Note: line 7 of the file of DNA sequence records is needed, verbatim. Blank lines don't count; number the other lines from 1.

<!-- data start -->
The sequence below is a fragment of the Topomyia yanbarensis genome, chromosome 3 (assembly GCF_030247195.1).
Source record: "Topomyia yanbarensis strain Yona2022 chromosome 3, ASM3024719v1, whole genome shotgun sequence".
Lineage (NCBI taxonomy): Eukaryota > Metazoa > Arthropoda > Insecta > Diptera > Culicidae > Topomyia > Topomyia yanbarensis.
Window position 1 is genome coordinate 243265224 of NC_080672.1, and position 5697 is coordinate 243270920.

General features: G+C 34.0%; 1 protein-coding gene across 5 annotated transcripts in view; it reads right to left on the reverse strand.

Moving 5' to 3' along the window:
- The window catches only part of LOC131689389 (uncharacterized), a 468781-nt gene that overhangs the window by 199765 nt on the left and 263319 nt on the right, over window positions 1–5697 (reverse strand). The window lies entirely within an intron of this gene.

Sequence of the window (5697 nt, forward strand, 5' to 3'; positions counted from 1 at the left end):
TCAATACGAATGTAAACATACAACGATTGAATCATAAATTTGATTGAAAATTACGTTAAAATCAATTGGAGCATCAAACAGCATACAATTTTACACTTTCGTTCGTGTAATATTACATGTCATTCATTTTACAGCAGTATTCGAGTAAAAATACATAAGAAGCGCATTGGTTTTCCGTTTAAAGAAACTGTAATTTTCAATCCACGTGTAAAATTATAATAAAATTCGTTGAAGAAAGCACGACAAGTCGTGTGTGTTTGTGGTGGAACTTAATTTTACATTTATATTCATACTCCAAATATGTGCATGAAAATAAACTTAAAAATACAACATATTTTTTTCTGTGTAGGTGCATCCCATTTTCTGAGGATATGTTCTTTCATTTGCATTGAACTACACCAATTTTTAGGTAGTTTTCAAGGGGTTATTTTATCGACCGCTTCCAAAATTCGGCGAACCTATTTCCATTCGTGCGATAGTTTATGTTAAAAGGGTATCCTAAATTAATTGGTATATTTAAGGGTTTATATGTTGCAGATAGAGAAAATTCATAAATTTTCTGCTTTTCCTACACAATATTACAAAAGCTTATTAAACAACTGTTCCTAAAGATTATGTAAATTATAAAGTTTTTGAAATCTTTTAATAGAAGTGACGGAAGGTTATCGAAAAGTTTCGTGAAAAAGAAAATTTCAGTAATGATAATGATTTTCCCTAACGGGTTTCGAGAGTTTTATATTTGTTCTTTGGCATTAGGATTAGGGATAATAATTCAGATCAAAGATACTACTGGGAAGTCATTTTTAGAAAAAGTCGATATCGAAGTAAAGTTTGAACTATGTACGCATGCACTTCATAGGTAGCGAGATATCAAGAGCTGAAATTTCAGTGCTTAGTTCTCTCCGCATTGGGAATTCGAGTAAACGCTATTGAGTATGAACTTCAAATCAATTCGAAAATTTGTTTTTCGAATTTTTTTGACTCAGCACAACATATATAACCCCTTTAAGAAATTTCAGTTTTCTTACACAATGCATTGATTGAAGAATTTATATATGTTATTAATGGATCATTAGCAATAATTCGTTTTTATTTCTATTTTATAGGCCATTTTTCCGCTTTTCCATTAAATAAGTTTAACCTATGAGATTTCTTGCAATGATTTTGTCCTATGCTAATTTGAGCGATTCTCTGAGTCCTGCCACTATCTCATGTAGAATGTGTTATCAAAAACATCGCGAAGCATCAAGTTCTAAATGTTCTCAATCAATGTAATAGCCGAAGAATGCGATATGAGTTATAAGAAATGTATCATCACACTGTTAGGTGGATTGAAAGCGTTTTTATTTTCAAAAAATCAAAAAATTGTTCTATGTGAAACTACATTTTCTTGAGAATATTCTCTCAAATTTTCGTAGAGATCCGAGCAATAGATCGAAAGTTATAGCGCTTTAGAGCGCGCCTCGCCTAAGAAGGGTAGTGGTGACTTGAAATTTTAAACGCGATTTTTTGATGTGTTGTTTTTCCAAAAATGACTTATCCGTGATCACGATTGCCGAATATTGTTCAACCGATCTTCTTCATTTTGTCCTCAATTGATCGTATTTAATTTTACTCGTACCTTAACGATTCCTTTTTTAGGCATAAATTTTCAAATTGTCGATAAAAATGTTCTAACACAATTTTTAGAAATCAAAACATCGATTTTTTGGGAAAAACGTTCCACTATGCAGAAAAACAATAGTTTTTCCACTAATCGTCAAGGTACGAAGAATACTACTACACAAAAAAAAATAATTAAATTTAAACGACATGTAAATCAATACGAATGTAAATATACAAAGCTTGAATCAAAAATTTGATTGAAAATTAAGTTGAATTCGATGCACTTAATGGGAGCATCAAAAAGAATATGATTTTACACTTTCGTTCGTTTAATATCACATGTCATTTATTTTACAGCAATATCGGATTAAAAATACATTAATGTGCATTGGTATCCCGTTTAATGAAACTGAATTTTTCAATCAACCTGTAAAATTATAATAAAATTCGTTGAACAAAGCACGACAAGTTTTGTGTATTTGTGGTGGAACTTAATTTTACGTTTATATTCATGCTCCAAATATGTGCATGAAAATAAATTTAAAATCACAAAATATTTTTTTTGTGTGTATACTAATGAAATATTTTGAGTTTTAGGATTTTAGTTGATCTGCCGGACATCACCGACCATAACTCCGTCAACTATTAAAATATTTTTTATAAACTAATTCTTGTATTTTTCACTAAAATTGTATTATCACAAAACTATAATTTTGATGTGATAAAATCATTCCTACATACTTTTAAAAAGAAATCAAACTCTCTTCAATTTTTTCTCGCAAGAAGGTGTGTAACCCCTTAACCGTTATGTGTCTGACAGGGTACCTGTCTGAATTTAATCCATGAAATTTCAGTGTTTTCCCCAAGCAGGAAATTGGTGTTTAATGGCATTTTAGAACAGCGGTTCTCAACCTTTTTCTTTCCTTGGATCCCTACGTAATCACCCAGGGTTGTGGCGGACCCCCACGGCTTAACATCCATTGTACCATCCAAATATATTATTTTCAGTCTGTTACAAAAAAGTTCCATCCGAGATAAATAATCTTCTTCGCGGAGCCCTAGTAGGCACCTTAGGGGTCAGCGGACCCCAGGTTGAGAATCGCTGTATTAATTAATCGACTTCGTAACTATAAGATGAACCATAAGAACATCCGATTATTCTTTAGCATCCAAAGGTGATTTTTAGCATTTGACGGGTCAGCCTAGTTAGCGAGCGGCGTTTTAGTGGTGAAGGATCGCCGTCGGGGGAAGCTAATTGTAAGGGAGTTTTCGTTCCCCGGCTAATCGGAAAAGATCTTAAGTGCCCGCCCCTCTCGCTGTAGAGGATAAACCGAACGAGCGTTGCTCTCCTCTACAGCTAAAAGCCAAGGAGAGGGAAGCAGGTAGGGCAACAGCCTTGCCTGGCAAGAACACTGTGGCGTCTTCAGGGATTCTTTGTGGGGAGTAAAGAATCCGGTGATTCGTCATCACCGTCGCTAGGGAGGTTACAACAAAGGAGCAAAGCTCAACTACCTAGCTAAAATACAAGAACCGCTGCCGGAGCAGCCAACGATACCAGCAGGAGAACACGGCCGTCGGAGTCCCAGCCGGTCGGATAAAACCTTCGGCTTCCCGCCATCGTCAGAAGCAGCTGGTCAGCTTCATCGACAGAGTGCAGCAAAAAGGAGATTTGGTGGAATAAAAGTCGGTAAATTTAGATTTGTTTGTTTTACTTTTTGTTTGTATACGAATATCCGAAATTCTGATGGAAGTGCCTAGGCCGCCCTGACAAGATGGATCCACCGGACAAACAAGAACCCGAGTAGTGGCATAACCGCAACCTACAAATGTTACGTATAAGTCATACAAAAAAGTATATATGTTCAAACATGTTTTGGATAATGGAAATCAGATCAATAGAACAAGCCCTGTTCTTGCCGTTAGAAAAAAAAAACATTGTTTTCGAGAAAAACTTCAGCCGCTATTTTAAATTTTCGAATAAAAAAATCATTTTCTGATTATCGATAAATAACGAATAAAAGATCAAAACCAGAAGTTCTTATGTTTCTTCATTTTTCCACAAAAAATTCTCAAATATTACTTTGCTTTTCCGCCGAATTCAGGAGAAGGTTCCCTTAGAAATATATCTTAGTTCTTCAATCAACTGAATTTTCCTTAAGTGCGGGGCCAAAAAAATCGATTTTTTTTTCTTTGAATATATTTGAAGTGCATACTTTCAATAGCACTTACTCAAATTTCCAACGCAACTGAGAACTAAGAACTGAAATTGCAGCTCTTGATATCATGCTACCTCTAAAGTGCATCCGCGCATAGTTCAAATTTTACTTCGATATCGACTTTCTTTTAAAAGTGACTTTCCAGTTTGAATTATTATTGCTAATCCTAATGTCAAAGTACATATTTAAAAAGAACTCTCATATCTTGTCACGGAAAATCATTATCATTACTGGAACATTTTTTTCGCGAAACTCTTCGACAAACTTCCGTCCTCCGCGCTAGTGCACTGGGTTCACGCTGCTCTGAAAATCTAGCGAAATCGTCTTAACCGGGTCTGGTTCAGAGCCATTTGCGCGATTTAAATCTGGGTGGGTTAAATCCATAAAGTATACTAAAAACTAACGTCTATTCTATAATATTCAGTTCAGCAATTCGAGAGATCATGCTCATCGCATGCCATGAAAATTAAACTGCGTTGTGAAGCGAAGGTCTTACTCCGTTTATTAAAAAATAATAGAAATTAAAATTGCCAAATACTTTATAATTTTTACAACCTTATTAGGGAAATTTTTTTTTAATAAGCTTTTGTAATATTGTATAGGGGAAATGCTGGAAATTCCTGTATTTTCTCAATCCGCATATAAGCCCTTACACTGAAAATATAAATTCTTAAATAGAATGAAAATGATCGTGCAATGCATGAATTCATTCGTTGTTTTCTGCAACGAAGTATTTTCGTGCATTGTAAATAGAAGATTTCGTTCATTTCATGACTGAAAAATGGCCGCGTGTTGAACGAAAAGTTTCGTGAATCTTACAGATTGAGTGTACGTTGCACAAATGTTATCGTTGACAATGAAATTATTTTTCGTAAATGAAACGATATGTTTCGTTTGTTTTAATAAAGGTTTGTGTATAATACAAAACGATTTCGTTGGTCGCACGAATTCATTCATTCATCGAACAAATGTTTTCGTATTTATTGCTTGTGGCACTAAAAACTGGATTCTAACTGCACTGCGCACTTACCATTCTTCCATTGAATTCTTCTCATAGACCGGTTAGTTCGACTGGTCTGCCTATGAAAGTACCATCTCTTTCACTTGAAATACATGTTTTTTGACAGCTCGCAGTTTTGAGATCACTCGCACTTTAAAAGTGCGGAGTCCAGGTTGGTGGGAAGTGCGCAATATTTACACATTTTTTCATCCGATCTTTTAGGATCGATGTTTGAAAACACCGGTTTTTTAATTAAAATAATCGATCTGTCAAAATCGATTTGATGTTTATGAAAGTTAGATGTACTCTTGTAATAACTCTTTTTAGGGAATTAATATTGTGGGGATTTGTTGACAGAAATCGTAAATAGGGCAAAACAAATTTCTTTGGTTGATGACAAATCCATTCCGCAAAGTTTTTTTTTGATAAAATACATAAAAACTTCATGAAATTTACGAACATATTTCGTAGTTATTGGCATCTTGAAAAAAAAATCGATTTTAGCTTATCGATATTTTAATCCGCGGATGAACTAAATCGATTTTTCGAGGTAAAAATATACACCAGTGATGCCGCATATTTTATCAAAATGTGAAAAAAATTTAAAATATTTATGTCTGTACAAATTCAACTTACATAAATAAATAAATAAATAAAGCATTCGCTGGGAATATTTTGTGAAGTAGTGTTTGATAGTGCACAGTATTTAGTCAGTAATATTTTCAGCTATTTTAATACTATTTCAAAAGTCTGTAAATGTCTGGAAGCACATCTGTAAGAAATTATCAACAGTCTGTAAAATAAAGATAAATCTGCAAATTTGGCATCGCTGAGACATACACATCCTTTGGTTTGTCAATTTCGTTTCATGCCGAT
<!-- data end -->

- The window catches only part of LOC131689389 (uncharacterized), a 468781-nt gene that overhangs the window by 199765 nt on the left and 263319 nt on the right, over window positions 1–5697 (reverse strand). The window lies entirely within an intron of this gene.